Why Forever 21 filed for bankruptcy: Big stores, small crowds

The Forever 21 store at Santa Monica Place in July.
(Kent Nishimura/Los Angeles Times)

Forever 21 Inc. joined the ever-growing numbers of apparel retailers that have filed for bankruptcy -- a list from which few clothiers have bounced back.

The Los Angeles company is a leading player in fast fashion, where it quickly updates its moderately priced inventory to keep pace with the latest trends, and with 800 stores – many of them exceptionally large – it’s become a familiar anchor tenant in shopping malls.

But Forever 21 fell victim to a combination of slower mall traffic, dissatisfaction with its clothes, its own over-expansion and the ongoing consumer shift to online shopping, all of which created a cash crunch that forced the firm to file for Chapter 11 bankruptcy protection late Sunday.

Under Chapter 11, Forever 21’s debts are frozen while it continues operating and works out a reorganization plan. Its plan calls for closing about 350 stores — including 178, or one-third, of its 549 U.S. locations. Forever 21 hasn’t yet revealed which stores will be shuttered.

The firm’s 44 Canadian stores, and most of its locations in Asia and Europe, also will be closed.


The privately owned chain also said it had secured $350 million in restructuring financing to help it reorganize and prepare for the crucial holiday shopping season.

Forever 21 is the latest, and one of the largest, retailers to seek bankruptcy in the last two years. Many are traditional operators of brick-and-mortar stores, such as Toys R Us and Sears Holdings, which have been hit hard by consumers’ increasing shift to e-commerce.

In the apparel sector they include American Apparel, Rue21, Payless ShoeSource, Charlotte Russe, Wet Seal, BCBG Max Azria, Gymboree and True Religion.

The bankruptcies are a key reason why U.S. retailers have closed 8,567 stores so far this year, up 47% from the 5,844 outlets closed in all of 2018, according to Coresight Research.

Forever 21 said its reorganization would leave the chain “better positioned to prosper for years to come.” But some analysts said that while Chapter 11 would help the company right itself financially, Forever 21 still faces the challenge of rebuilding its brand so that it can grow again one day.

“It is possible to come back but it’s rare,” said Ronald Friedman, co-head of the retail practice at Marcum, an accounting and advisory firm.

Forever 21 is owned by husband-and-wife team Do Won Chang and Jin Sook Chang, who started with a single store in Los Angeles’ Highland Park neighborhood in 1984 and grew it to a global fashion staple with annual sales of about $3 billion.

The retailer was known for providing tops, pants and other apparel – typically for $20 or less each – to teenage buyers who were constantly searching for the latest trends, often because they were influenced by their favorite celebrities on social media. Two other big chains, H&M and Zara, also compete with Forever 21 in the fast-fashion sector.


Forever 21 was unique in that it pursued massive stores, often with 38,000 or more square feet, many of which it obtained after the severe recession in 2008-09 when some department stores sought bankruptcy protection or liquidation. The recession also heightened Forever 21’s appeal as consumers looked for low prices.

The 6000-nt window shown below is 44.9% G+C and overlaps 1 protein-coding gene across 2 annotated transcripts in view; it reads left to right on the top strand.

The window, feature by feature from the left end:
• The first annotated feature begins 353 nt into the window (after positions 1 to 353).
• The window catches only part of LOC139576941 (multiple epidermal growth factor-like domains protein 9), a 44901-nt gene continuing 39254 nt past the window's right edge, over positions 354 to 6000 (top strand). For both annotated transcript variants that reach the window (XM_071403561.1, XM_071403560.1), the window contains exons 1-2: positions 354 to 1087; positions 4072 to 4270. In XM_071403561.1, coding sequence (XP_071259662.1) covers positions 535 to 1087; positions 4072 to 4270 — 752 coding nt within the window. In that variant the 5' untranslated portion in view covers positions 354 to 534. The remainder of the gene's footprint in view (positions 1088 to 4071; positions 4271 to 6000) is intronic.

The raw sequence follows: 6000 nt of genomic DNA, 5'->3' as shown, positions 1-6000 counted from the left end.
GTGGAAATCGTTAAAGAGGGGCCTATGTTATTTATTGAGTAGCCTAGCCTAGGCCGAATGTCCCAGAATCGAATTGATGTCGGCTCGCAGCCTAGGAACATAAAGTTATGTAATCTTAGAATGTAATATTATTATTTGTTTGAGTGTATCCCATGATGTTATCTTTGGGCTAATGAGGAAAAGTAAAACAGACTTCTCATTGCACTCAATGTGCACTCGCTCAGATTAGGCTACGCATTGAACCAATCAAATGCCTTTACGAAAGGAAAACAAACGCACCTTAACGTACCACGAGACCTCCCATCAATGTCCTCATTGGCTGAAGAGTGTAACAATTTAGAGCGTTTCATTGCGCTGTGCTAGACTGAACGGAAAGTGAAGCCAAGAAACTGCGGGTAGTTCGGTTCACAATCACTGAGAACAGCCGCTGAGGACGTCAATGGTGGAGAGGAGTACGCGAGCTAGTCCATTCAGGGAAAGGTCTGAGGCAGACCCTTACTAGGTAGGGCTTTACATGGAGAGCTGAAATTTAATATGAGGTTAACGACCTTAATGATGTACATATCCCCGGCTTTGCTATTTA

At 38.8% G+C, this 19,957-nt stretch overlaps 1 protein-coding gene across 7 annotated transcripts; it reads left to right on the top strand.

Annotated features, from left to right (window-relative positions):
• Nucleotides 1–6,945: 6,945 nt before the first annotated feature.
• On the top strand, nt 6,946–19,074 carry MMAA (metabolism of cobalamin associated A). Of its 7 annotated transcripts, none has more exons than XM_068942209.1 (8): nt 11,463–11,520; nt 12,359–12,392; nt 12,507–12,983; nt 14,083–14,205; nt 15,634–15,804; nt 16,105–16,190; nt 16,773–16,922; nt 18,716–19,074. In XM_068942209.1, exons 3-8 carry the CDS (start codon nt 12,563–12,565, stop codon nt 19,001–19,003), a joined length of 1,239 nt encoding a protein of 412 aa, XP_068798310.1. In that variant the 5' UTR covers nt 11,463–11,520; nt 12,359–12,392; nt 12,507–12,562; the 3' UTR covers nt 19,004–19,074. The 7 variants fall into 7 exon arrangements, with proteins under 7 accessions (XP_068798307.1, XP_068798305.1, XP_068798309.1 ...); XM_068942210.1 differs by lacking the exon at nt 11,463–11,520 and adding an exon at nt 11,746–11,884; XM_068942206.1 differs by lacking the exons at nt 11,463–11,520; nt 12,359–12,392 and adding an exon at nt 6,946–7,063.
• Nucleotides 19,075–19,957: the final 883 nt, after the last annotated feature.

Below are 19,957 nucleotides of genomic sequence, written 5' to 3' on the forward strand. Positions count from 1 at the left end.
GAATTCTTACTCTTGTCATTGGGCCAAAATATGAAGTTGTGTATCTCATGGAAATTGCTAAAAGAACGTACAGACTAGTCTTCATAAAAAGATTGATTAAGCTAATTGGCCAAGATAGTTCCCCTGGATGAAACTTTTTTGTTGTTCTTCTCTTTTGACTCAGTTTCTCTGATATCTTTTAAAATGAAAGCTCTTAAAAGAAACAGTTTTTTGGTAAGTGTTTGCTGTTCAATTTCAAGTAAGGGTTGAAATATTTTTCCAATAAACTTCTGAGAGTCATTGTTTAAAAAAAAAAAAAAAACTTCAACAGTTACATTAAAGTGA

To help fill those big stores, Forever 21 eventually broadened its lines of merchandise to include menswear, children’s clothing, maternity and plus-size apparel, cosmetics and other items. But that expansion turned off a good number of its core young apparel buyers, analysts have said.

That exacerbated the damage Forever 21 suffered from the overall slowdown in foot traffic at shopping malls that’s bedeviled retailers of all stripes, as buyers increasingly shift to purchasing online.

“The brick-and-mortar retailers that relied on you being in the store to capture your sales, even with large inventories, are now susceptible to how those shopping patterns are changing,” said Roger Beahm, executive director of the Center for Retail Innovation at Wake Forest University.

In addition, “fashion is about image; image is important to people,” Beahm said of Forever 21’s reputation. “If there’s a tarnished image about that brand, few customers are going to develop a strong loyalty toward it.”

Friedman said that once Forever 21 downsizes, “they have to go back to what their core principles were all about and who they used to cater to” in order to stay relevant because the chain “lost their teenage buyer. The teenage buyer is always looking for the new thing.”

Indeed, young shoppers have migrated to online sites such as Fashion Nova, Asos, Boohoo and Missguided, among others, as well as e-commerce giant and clothing resellers such as Poshmark and Depop.

For that reason, Forever 21 also needs to upgrade its website because “it has to have that online visibility” to complement its physical stores, Friedman said.

Forever 21’s plan to slash the number of its stores is more bad news for mall operators, namely Simon Property Group Inc. and Brookfield Property Partners, two of the firm’s biggest landlords. But their stocks fell only modestly Monday, probably because investors had read media reports for weeks that Forever 21 might seek bankruptcy.

In a note to customers posted on Forever 21’s website, the firm said that decisions as to which U.S. stores will close “are ongoing, pending the outcome of continued conversations with landlords,” but that Forever 21 does “not expect to exit any major markets in the U.S.”